One of the recurring myths of pop complexity is that in a complex system «the whole is greater than the sum of its parts». Whenever you read this anywhere, you can rest assured that the author is confused about the meaning on complexity.
It goes like this.
The properties of a linear system are additive: the effect of a collection of elements is the sum of the effects when they are considered separately, and overall there appear no new properties that are not already present in the individual elements. But if there are elements/parts that are combined and depending on one another (nonlinearity), then the complex is different from the sum of the parts and new effects start to appear.
In other words: Since a complex system, by definition, does not obey the superposition principle, its behavior as a whole does not reflect that of the composing elements. The system’s response R to the simultaneous application of stimuli S1… Sn is different from the sum of the individual responses to each stimulus when applied in sequence, R1+…+Rn.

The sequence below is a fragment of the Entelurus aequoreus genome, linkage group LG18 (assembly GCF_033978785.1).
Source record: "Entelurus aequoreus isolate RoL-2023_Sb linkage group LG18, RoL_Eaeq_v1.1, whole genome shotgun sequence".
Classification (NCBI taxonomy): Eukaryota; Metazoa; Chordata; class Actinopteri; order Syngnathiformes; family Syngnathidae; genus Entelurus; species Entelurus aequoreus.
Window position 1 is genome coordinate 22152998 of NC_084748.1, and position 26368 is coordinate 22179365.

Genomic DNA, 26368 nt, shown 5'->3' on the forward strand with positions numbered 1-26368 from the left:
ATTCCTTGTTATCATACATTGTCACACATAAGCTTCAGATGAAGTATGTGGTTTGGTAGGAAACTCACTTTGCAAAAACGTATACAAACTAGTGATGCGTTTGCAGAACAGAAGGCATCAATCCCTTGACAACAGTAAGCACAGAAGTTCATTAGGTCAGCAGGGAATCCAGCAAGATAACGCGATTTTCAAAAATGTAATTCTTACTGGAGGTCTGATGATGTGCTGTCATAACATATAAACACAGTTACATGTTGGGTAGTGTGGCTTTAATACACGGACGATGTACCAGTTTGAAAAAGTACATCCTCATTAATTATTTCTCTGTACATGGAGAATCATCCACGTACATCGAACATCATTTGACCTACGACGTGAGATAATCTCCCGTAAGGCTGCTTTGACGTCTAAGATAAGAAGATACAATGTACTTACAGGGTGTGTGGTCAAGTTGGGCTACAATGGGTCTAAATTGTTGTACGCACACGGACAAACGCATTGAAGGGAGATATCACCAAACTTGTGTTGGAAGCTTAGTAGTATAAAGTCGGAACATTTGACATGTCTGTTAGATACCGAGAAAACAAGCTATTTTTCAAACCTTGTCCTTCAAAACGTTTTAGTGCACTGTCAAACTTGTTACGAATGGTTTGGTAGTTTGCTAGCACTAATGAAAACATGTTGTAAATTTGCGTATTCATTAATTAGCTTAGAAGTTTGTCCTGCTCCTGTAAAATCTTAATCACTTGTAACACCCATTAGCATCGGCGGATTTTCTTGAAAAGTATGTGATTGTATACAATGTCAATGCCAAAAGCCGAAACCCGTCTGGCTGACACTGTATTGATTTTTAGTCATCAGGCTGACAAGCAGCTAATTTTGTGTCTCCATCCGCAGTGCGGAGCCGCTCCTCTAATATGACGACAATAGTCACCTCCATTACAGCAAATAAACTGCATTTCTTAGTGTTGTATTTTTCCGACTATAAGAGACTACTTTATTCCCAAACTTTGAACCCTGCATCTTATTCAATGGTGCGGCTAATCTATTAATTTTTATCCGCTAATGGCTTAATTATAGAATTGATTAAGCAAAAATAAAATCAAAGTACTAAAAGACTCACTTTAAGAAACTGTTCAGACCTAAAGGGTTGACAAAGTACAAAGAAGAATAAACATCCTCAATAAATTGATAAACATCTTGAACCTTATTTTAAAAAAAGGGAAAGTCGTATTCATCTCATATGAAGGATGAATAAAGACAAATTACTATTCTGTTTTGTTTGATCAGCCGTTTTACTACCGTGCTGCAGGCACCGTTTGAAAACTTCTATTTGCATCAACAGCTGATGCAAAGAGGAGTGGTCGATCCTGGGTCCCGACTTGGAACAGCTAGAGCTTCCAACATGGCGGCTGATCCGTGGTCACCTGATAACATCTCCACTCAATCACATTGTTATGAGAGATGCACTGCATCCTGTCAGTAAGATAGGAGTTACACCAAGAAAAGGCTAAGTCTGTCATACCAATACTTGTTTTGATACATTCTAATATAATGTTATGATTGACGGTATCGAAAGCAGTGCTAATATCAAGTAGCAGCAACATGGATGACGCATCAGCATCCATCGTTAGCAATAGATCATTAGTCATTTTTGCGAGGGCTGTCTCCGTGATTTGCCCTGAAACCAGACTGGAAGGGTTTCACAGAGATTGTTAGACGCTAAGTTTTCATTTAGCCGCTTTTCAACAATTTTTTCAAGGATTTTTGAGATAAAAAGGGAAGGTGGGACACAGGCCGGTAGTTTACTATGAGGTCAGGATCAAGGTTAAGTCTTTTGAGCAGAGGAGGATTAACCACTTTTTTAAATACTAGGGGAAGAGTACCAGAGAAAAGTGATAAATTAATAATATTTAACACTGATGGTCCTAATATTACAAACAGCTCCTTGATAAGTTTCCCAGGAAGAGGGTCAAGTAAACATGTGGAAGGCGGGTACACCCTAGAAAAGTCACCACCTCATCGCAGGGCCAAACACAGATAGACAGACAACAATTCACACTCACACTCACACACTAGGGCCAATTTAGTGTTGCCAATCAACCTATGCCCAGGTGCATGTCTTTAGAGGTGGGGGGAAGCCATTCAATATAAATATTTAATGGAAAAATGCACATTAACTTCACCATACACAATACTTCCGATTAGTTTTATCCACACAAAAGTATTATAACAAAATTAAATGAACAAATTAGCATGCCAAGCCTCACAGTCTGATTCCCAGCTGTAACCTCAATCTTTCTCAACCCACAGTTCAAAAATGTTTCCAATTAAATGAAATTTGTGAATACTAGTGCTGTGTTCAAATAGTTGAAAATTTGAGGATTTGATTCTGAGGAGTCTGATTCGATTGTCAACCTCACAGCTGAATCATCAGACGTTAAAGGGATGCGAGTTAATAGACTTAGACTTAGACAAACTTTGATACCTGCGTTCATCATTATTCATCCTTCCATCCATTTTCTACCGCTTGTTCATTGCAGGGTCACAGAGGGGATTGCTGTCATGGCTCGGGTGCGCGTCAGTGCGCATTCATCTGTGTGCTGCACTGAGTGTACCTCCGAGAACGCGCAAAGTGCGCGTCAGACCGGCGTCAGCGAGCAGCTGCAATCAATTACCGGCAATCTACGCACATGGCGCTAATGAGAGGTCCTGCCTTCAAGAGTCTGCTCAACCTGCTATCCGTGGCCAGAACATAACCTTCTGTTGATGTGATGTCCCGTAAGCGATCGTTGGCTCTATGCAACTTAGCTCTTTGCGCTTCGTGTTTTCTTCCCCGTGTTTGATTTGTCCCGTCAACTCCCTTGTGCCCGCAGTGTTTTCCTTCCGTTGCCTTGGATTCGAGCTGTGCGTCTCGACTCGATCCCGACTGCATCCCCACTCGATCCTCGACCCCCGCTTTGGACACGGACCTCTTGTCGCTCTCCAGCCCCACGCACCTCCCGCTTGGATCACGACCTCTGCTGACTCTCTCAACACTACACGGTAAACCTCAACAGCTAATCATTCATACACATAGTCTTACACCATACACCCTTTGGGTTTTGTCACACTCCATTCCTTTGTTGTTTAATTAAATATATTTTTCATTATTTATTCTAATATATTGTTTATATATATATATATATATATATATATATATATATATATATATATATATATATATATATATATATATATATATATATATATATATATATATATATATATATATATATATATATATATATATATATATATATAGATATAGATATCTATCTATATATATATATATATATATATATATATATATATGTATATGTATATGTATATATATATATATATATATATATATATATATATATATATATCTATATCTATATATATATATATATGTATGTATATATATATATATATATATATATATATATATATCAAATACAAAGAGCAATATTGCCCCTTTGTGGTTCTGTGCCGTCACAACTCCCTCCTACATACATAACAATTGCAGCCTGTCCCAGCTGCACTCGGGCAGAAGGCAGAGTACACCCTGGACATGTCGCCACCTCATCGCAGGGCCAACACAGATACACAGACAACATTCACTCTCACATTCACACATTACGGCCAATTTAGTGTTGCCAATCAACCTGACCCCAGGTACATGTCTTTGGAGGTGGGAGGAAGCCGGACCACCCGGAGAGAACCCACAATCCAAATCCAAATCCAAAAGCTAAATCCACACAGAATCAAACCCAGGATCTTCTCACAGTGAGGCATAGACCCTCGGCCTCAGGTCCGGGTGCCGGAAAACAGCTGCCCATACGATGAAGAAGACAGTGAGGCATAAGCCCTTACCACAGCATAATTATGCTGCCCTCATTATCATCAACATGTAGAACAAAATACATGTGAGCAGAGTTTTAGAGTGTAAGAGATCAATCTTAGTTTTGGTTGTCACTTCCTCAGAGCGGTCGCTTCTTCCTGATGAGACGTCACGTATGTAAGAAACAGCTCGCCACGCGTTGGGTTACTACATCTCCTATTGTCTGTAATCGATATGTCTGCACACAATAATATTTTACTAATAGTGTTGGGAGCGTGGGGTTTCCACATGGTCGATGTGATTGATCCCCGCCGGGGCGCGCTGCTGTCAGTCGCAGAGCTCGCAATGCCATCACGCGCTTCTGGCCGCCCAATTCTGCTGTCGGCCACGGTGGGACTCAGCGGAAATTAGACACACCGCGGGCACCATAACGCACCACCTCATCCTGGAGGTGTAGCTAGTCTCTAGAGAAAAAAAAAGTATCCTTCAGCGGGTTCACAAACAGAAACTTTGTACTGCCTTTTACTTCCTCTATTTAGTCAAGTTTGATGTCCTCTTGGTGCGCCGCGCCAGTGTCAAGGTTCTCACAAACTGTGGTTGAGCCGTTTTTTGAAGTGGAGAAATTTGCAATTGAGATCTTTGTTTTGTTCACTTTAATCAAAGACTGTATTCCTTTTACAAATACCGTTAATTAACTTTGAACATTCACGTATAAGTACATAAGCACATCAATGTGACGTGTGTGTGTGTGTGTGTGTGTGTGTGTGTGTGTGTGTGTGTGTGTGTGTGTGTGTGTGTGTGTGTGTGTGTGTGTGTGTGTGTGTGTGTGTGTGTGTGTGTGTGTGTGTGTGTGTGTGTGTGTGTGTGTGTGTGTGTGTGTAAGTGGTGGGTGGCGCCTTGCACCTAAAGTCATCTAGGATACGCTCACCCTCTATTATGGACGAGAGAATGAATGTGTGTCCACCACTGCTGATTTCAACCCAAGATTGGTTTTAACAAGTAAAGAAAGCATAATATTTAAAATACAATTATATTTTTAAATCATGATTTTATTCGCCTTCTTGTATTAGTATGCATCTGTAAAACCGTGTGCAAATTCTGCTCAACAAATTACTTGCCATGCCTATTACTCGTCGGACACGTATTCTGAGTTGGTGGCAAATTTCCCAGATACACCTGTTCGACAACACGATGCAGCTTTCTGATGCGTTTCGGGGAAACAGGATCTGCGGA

However this does in no way imply that the systemic response be larger or smaller than the sum of the individual responses: it can be either, depending on whether positive or negative feedback takes place. Or it could be numerically equal, although it would still remain logically different. (For that matter, the assumption that an additive property be implied in all cases, is arbitrary).
You are encouraged to use the synergy metaphore statement to tell wheat from chaff (Matthew, 3:12) in complexity literature.